A woman shops at a supermarket in Tokyo’s Koto Ward on Nov. 6. The government is considering the introduction of reduced tax rates for food and other daily essentials to ease the tax burden on low-income consumers. (Keiichi Kitagawa)
EDITORIAL: Reduced tax rates for essentials not a good idea at this time
After Prime Minister Shinzo Abe postponed the planned second stage of the consumption tax hike from October next year to April 2017, the ruling Liberal Democratic Party and its junior coalition partner, Komeito, said they will seek to introduce reduced tax rates for daily essentials. The main opposition Democratic Party of Japan is not opposed to the idea.
Teaching materials for ethics prepared by the education ministry (Asahi Shimbun file photo)
EDITORIAL: Clear vision for nation’s future is key to education reform
Over the past two years, the Abe administration has made “regeneration of education” one of its top policy priorities, along with economic revitalization.
Members of a senior high school students’ group calling for lowering the voting age to 18 demonstrate in Yokohama in July 2013. (Asahi Shimbun file photo)
EDITORIAL: Lowering voting age crucial for future of Japan’s democracy
Japan will likely lower the voting age for the first time in 70 years by enfranchising people 18 and 19 years old.
A Japanese tanker sails through the Strait of Hormuz. (Asahi Shimbun file photo)
EDITORIAL: Wartime minesweeping in Middle East still unacceptable
We wonder if the Cabinet decision in July to allow Japan to exercise the right to collective self-defense has opened the door to the Self-Defense Forces conducting minesweeping operations in the Strait of Hormuz before a cease-fire is reached in the region.
Prime Minister Shinzo Abe explains the Cabinet's decision to allow Japan to exercise its right to collective self-defense during a news conference on July 1. (Asahi Shimbun file photo)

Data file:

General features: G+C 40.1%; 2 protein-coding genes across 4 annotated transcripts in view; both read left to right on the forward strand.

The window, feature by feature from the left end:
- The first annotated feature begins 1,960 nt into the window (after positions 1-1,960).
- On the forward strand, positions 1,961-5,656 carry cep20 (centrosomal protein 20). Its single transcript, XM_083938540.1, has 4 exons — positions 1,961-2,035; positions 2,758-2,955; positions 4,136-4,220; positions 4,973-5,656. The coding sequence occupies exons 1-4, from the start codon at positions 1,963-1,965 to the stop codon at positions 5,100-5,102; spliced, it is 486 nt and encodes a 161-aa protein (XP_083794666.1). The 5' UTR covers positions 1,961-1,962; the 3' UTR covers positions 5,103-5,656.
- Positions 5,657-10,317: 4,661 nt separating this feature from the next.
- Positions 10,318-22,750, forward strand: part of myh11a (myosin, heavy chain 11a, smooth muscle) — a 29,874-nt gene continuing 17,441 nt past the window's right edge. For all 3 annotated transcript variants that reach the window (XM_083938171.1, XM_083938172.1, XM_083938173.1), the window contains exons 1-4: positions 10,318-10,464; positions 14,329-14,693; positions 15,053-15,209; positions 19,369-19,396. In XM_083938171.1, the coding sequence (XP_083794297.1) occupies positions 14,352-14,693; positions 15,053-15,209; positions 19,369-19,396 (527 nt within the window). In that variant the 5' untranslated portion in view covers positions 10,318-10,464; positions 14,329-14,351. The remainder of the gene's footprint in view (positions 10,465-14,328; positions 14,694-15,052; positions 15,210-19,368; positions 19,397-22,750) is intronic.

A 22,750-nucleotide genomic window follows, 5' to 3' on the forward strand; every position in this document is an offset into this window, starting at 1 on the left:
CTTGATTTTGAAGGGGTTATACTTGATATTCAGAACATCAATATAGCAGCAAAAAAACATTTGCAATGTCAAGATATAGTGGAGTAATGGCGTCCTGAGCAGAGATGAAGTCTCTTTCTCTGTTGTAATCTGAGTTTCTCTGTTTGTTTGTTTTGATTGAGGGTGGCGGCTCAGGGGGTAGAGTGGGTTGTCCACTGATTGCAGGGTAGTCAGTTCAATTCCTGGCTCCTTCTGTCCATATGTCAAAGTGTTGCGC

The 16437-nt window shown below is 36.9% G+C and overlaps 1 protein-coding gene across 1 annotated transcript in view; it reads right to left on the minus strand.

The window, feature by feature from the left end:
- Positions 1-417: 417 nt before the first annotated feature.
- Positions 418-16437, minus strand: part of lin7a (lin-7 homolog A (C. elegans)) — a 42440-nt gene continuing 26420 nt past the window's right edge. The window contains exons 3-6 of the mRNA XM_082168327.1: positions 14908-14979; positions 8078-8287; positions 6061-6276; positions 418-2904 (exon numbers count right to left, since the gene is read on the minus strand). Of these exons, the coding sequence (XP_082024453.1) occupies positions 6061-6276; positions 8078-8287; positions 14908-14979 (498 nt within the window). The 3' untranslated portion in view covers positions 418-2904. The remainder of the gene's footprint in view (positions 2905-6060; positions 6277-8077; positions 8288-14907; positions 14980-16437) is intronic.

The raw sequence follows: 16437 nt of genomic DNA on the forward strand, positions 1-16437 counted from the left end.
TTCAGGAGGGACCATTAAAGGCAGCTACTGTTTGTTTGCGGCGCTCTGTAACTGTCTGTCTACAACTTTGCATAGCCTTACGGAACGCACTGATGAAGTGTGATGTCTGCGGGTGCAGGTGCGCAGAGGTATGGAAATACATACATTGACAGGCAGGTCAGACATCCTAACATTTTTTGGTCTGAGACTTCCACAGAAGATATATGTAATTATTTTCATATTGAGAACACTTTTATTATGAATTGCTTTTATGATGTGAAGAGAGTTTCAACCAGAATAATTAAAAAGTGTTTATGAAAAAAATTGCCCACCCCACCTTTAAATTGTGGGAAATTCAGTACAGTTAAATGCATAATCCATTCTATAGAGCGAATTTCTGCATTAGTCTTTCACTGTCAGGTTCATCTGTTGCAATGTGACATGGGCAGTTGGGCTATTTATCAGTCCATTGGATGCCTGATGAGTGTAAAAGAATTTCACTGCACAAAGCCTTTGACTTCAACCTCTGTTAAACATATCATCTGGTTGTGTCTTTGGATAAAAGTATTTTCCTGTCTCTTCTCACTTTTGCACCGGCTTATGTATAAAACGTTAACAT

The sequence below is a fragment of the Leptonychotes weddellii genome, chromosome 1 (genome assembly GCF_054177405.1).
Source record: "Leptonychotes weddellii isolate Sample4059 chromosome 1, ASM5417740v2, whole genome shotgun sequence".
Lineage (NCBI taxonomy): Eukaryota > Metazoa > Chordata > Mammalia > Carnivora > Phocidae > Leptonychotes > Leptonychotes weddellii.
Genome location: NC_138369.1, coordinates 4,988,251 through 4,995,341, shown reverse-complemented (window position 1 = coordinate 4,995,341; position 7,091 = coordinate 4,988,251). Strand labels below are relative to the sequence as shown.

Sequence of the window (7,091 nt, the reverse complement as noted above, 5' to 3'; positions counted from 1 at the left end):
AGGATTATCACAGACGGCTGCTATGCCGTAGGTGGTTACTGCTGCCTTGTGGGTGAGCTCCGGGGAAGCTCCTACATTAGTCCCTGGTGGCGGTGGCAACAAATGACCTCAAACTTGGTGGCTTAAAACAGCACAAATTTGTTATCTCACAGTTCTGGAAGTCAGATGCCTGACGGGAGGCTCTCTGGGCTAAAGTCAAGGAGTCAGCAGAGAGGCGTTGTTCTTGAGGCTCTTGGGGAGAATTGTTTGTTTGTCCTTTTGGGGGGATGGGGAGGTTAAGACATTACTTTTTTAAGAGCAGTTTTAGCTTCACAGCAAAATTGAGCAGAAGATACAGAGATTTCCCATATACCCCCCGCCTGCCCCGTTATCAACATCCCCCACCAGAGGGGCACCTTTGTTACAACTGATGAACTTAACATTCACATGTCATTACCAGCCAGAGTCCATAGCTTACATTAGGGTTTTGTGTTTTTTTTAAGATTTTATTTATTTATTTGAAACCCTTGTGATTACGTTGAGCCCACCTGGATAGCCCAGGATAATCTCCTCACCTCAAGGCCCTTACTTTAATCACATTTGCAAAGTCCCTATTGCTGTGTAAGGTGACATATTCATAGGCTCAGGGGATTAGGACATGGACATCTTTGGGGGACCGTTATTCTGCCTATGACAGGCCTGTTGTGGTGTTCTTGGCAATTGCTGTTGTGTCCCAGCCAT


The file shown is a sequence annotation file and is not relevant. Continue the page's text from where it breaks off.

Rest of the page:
EDITORIAL: Questioning Abe's changes to national security policy
Since assuming office two years ago, Prime Minister Shinzo Abe has been pushing a drastic change of course for Japan that practically uproots the nation’s post-World War II national security policy.
Voters listen to a candidate for the Lower House election in Tokyo's Shinjuku district as the election campaign period started on Dec. 2. (Jun Ueda)
EDITORIAL: To change politics, votes more powerful than cynicism
The 12-day official campaign period for the Dec. 14 Lower House election starts on Dec. 2.
The Liberal Democratic Party’s draft of proposed amendments to the Constitution (Asahi Shimbun file photo)
EDITORIAL: Election win does not give Abe the right to freely tamper with Constitution
The Dec. 14 Lower House election, whose official campaign period starts on Dec. 2, has a special importance that sets it apart from past polls.
Hiroshi Shimizu, Takata Corp. senior vice president, speaks at a U.S. Congressional hearing in Washington on Nov. 20. (Asahi Shimbun file photo)
EDITORIAL: Takata, carmakers must first complete air bag recalls
If a device that is supposed to protect the lives of people inside automobiles in case of accidents can actually take their lives, we have to change our basic assumptions concerning the safety of cars.
Police officers remove tents that pro-democracy demonstrators set up on a road in the Mong Kok district of Hong Kong on Nov. 26. (Mitsusada Enyo)
EDITORIAL: Hong Kong protesters have made history, but it’s time to move on
More than 50 days have passed since the “umbrella revolution” began in central parts of Hong Kong.
Policy chief Tomomi Inada announces the campaign platform for the ruling Liberal Democratic Party on Nov. 25. (Nobuhiro Shirai)
EDITORIAL: LDP should present road map for policy agenda
In its campaign platform for the Dec. 14 Lower House election, the ruling Liberal Democratic Party pledges to realize both economic regeneration and fiscal rehabilitation. The party’s campaign slogan is, “Economic recovery, this is the only way.”